The fuel pump is inside the fuel tank. The bottom of the pump is secured to the bottom of the tank by a bayonet style mount. Access to the top of the tank is provided by a panel on the floor of the cabin in between the seats.
Remove the driver's seat. (One owner has reported that it isn't strictly necessary to remove the seat and emergency brake, just do the cut. Other owners have reported that it isn't strictly necessary to cut the carpet, since the carpet can be removed intact. How this is done is <to be determined.>)
Remove the cover on the hand brake. Lift up at the base of the cover. It's held on to hand brake assembly by plastic clips. Disconnect the wiring from the hand brake. Remove the three nuts holding down the hand brake assembly. The two nuts closest to the driver's door can be removed fairly easily with an end wrench. The nut closest to the middle of the vehicle is difficult to access. If necessary, cut a cross into the carpet, put a socket on the nut, and push the carpet down over it so it can be engaged with a ratchet.
You can see part of the fuel pump access panel under the hand brake. Start a cut in the carpet to expose more of the access panel.
You're cutting blind here. The cut shown here was not too bad, but could have been a little better if it had been further 'north' so it met the third access panel screw.
Remove the access panel, fold back the carpet and secure it with clamps.
Remove the hoses and wiring from the flange. A special purpose tool can help with removing and installing the ring. NC- In the plug, the Brown wires are grounds, the Red and Yellow Stripe wire is 12V for the pump, and the purple wire is for the fuel level sending unit. The thicker Brown wire should be the pump running ground, and the thinner Brown is the sending unit.
Lift off the flange.
The pump is secured to the bottom of the tank with a bayonet mount. Without damaging the fuel level sending unit, carefully turn the fuel pump to release it from the bayonet mount. Remove the fuel pump from the tank with the fuel level sending unit still attached to the side.
The clamps on the internal hoses are special Oetiker 'stepless' clamps. These are 11.9 mm clamps. The VW part number is N-103-100-01. A special tool is required to install these clamps.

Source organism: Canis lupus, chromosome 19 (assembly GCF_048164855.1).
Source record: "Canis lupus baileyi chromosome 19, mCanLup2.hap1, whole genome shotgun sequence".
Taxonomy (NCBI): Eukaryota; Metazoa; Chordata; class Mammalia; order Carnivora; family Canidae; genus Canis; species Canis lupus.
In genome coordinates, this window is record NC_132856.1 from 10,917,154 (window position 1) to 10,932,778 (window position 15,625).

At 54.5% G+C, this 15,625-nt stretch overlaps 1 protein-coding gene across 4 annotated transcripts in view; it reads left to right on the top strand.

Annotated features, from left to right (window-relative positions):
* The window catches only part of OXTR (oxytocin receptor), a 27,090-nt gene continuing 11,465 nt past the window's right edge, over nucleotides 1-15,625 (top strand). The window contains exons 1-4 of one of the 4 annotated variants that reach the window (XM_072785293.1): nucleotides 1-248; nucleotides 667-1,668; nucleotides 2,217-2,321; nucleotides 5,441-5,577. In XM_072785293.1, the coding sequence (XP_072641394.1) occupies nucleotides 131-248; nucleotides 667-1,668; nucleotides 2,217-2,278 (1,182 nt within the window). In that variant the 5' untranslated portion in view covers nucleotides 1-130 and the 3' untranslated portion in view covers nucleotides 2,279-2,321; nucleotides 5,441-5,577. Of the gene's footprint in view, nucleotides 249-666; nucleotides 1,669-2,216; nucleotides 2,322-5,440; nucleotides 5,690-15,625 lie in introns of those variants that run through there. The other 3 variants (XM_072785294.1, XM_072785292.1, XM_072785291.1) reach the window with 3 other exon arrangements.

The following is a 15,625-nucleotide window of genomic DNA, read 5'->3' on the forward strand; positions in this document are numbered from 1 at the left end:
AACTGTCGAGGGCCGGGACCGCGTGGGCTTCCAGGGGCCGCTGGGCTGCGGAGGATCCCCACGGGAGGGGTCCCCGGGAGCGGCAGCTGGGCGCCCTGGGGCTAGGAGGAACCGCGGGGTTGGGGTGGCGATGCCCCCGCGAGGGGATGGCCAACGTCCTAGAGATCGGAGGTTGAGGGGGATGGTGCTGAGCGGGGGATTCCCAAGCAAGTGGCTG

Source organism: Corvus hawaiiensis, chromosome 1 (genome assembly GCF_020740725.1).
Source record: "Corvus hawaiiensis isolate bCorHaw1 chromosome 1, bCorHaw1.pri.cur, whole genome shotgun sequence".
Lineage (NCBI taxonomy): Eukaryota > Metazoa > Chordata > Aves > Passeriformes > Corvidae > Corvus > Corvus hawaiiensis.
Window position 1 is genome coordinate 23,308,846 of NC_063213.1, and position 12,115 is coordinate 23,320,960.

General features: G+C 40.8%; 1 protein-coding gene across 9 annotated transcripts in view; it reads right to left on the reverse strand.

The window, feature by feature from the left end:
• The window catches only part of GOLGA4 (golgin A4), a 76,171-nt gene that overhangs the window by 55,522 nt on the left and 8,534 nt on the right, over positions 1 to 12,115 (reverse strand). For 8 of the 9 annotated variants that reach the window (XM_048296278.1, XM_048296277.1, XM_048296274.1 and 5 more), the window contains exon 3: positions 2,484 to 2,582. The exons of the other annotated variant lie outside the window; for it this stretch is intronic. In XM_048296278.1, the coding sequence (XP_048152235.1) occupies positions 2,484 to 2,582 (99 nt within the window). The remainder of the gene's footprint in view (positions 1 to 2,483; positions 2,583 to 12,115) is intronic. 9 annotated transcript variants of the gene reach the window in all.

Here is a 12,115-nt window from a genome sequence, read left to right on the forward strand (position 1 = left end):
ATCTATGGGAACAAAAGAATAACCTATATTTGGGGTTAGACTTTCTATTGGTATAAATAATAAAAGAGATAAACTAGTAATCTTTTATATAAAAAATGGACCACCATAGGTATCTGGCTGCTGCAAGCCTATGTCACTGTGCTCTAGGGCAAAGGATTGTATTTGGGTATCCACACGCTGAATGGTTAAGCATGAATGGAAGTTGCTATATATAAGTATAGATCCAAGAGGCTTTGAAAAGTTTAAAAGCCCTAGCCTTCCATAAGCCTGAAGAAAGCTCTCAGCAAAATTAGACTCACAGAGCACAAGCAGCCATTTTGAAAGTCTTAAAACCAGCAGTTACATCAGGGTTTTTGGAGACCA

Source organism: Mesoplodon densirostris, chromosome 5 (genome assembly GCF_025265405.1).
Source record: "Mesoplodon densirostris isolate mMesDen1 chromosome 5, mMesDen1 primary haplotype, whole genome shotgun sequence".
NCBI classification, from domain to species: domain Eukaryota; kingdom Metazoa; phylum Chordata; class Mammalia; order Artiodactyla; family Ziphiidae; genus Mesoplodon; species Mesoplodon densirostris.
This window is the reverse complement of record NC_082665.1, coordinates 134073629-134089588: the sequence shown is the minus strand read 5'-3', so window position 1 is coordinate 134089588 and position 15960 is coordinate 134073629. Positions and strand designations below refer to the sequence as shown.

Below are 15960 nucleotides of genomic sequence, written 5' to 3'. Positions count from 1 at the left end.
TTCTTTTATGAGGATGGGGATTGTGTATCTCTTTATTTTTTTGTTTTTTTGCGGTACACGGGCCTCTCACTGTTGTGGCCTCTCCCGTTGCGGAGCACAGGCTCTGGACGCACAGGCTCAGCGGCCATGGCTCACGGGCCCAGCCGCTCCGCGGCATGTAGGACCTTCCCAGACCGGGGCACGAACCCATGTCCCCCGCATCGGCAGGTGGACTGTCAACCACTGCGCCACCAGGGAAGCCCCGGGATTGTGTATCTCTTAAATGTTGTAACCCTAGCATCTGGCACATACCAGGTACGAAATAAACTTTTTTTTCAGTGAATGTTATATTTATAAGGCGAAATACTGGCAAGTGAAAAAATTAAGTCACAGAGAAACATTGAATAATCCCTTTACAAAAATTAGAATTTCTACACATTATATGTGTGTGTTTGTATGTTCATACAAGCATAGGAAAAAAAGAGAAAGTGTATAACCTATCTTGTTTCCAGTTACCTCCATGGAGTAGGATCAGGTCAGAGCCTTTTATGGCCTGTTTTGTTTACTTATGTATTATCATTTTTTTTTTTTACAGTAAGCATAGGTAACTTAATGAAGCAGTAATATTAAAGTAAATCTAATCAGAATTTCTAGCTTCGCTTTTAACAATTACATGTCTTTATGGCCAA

The pump shown here has an obvious defect. The plastic case of the pump has expanded around the top and popped out from under the metal rim around the top edge. Symptoms of this pump's failure involved cutting power when trying to accelerate down from a mountain pass.
The bottom of the carrier holding the pump is secured to the bottom of the fuel tank by a bayonet mechanism that you can see on the inner area of this ring.
There are four tabs on this mechanism. Two of them are flat. That is, they don't have a catching mechanism.
The other two tabs will catch and hold when the pump is installed.
Note that the tabs with catches have holes. It isn't known whether these accomodate a releasing mechanism. [The specially shaped holes are there to adjust flexibility of the locking point on the tab such that it will come apart without breaking. so vw expected maint here, actually considered dissassembly :-D this note added by KTPierce]
The photos above are of a stock 1997 EVC fuel pump carrier. Replacement parts may not be identical in all respects.
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- Cruise Control Brake Switch
- Cruise Control Module
- EVC poptop
- Engine/Transmission mounts
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- Front Brakes
- Front windshield washer nozzle grommets
- Fuel Filter
- Heater Flaps
- Heater Hose Tee
- Mass Air Flow Sensor
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- Serpentine belt
- Sliding Window Latch Repair
- Sliding door